Researchers acknowledge that parent-infant separations such as these can take a toll on relationships; some have found that children of immigrants who spend significant time apart from their parents can go on to suffer from behavioral problems and low self-esteem. (These studies looked at separations over a variety of time periods, from less than three months to more than three years.) However, there has yet to be a conclusive study of the long-term well-being of satellite babies. Kwong argued that generalizing about such outcomes is unfair: “While I have seen adjustment problems due to this practice, it may not occur in all these families. And where they occur, there are other factors that play a part,” such as how parents maintain communication with their children while apart, how old the kids are at the time, and the children’s personalities.
Some parents’ goal in sending their children overseas is to acquaint them with the culture of their home country. Most, however, see it as a difficult but necessary logistical choice. Ouyang Dachun, Misty Ouyang’s dad, lamented to me in Mandarin: “If I had the means to take care of my kids, I wouldn’t have sent them back. Who in their right mind would delight to be separated from their flesh and blood?”
Tina Yeung’s father, Yang Zhu Yao, provided a similar rationale when explaining his decision to send her to Hong Kong as an infant. “The neighborhood we lived in wasn’t very safe. We were new to the country, couldn’t speak English, and didn’t know the ropes to applying for child care,” he told me in Mandarin.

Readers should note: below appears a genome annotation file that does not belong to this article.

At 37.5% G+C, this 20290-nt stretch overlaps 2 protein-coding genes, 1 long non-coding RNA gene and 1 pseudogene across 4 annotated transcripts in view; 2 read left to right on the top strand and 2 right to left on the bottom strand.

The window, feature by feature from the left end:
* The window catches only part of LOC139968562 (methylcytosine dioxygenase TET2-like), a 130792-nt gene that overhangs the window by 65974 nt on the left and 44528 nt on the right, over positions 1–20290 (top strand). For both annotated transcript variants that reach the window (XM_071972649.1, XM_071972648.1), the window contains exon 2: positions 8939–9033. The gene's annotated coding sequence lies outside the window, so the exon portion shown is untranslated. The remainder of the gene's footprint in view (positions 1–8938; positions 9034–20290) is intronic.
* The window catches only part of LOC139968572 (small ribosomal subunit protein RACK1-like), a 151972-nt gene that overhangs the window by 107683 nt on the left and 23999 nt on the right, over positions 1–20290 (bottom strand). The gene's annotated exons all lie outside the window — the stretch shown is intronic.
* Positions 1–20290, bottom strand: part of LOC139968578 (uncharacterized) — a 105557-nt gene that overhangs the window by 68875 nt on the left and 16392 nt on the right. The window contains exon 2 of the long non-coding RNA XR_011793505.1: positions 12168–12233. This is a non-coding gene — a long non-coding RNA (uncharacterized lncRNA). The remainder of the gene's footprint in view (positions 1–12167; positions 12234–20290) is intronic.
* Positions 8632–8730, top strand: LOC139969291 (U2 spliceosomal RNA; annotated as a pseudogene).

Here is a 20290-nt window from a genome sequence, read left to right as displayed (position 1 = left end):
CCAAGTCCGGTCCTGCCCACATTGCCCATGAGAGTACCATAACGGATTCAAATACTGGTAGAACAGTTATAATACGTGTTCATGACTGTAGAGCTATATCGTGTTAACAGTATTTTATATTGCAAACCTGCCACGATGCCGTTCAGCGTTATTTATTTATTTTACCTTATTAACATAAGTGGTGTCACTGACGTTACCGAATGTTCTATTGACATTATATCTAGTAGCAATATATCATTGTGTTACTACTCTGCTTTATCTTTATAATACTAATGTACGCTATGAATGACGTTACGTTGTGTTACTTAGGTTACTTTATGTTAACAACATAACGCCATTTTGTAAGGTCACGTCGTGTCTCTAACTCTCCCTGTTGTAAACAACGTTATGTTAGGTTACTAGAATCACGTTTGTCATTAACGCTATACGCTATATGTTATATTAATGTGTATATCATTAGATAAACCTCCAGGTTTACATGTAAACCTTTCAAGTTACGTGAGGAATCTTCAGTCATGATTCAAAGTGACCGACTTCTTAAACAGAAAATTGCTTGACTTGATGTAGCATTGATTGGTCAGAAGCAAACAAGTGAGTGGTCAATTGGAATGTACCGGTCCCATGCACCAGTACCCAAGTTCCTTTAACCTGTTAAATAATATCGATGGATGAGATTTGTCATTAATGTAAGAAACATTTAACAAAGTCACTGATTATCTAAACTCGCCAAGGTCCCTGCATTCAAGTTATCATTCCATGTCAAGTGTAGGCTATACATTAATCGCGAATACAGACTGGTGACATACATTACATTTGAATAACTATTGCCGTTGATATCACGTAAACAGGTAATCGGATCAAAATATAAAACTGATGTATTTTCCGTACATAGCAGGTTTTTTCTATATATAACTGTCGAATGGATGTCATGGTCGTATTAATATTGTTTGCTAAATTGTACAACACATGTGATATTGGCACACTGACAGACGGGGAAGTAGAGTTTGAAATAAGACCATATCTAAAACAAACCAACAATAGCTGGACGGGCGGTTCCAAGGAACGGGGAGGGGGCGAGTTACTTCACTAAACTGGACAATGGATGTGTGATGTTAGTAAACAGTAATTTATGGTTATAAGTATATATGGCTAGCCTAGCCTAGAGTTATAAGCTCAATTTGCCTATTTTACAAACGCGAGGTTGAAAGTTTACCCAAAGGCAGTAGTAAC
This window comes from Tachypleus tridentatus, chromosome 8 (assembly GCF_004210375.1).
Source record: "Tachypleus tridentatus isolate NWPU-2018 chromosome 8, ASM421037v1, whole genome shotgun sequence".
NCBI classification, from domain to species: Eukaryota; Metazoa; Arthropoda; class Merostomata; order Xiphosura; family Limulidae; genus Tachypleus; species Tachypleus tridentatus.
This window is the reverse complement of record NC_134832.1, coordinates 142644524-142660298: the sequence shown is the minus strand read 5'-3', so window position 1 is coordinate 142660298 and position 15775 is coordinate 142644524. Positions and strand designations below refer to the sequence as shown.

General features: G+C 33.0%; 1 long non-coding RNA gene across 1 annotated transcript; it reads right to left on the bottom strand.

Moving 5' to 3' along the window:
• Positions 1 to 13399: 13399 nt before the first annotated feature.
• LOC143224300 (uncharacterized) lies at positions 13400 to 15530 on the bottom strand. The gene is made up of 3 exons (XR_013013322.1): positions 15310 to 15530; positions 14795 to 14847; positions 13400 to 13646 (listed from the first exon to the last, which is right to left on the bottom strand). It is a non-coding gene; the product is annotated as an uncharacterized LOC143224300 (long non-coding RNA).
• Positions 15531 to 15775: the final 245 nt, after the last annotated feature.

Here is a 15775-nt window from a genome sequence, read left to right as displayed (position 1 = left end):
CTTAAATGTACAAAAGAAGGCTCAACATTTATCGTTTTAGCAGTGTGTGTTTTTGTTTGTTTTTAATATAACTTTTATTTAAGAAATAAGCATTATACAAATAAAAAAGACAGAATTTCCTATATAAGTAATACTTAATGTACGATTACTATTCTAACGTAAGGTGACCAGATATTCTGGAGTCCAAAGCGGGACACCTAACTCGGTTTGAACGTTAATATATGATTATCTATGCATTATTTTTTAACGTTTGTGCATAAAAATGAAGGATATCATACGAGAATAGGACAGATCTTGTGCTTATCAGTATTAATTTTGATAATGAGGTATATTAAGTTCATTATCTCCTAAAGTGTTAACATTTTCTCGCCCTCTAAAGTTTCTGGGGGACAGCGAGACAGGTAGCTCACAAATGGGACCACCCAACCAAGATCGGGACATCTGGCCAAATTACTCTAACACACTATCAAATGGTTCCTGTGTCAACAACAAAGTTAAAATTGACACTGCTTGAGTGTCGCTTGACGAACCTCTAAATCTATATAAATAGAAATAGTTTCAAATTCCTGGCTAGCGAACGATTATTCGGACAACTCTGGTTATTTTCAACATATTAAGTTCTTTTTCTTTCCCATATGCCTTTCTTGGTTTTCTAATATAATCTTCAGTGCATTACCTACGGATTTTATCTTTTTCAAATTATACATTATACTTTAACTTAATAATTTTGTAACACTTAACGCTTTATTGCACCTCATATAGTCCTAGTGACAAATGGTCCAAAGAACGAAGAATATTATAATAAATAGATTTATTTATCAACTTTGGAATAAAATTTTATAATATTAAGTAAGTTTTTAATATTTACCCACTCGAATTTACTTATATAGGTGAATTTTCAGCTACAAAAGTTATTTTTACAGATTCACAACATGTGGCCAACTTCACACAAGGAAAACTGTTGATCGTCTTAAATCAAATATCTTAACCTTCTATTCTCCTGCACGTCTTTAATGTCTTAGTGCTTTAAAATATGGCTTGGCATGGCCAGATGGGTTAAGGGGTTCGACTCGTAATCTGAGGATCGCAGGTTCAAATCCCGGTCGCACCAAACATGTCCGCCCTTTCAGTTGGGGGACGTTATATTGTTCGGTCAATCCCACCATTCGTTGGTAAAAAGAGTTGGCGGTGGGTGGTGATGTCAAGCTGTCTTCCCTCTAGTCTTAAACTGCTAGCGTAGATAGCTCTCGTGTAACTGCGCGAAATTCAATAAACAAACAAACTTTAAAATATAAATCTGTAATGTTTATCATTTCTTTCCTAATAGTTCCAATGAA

Yang and his wife were also keen on having Yeung spend her earliest years in their homeland so that she could be immersed in Chinese culture and values. During the three years they were apart, they kept in touch via weekly calls, and Yang and his wife each made a visit to Hong Kong.
Many kids, though, don’t understand the reasons they’re being separated from their parents. “I don’t remember them explaining it to me at that time, and I never thought of it as any different [from how my classmates were raised],” Misty Ouyang said. “I only figured out as I grew older.” The same was true for most of the former satellite babies Wang, the sociologist, interviewed; even in adulthood, few spoke openly with their parents about the experience.
Read: American immigrants and the dilemma of ‘white-sounding’ names
Parents across the U.S. struggle to find affordable child care, but the search is especially challenging for immigrant parents who are new to the country, have little in the way of support from friends or family, and might want their child-care provider to be familiar with Chinese language and culture, narrowing the pool of possible candidates.
Yoyo Yau, the programs director at the Boston Chinatown Neighborhood Center, says that the long wait lists for subsidized child care in certain cities have prompted many immigrant parents to opt for the transnational option instead. A 2008 report from the Coalition for Asian American Children and Families, an advocacy group, noted that many immigrant parents were afraid that applying for subsidized child care would label them as “burdens on the government” and jeopardize their immigration status. The report added, “In all cases, the forms to fill out are not translated at all or into enough languages, often stopping the eligibility process before it has a chance to begin.”